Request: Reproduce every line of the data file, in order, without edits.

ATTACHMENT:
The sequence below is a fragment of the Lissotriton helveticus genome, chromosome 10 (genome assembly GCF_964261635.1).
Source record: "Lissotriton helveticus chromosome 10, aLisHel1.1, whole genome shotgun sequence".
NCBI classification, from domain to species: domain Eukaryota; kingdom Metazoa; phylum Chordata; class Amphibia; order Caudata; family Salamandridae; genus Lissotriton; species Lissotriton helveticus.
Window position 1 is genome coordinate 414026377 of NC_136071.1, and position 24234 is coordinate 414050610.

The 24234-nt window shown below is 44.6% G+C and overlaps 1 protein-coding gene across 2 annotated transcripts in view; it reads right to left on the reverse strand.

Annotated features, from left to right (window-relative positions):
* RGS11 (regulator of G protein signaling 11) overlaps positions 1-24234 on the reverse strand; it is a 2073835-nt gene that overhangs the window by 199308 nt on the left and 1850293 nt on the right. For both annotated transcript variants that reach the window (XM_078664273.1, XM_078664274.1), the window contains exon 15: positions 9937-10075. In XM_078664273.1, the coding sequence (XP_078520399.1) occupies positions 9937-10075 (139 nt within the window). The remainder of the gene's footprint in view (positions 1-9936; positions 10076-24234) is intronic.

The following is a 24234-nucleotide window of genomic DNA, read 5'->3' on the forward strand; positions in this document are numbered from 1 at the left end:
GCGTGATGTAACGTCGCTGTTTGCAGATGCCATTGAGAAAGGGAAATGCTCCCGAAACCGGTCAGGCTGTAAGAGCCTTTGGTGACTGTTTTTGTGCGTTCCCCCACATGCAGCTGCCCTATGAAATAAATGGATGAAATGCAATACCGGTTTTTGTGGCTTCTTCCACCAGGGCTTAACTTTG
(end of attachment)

The sequence below is a fragment of the Lissotriton helveticus genome, chromosome 10 (genome assembly GCF_964261635.1).
Source record: "Lissotriton helveticus chromosome 10, aLisHel1.1, whole genome shotgun sequence".
NCBI classification, from domain to species: domain Eukaryota; kingdom Metazoa; phylum Chordata; class Amphibia; order Caudata; family Salamandridae; genus Lissotriton; species Lissotriton helveticus.
Window position 1 is genome coordinate 414026377 of NC_136071.1, and position 24234 is coordinate 414050610.

The 24234-nt window shown below is 44.6% G+C and overlaps 1 protein-coding gene across 2 annotated transcripts in view; it reads right to left on the reverse strand.

Annotated features, from left to right (window-relative positions):
* RGS11 (regulator of G protein signaling 11) overlaps positions 1-24234 on the reverse strand; it is a 2073835-nt gene that overhangs the window by 199308 nt on the left and 1850293 nt on the right. For both annotated transcript variants that reach the window (XM_078664273.1, XM_078664274.1), the window contains exon 15: positions 9937-10075. In XM_078664273.1, the coding sequence (XP_078520399.1) occupies positions 9937-10075 (139 nt within the window). The remainder of the gene's footprint in view (positions 1-9936; positions 10076-24234) is intronic.

The following is a 24234-nucleotide window of genomic DNA, read 5'->3' on the forward strand; positions in this document are numbered from 1 at the left end:
GCGTGATGTAACGTCGCTGTTTGCAGATGCCATTGAGAAAGGGAAATGCTCCCGAAACCGGTCAGGCTGTAAGAGCCTTTGGTGACTGTTTTTGTGCGTTCCCCCACATGCAGCTGCCCTATGAAATAAATGGATGAAATGCAATACCGGTTTTTGTGGCTTCTTCCACCAGGGCTTAACTTTG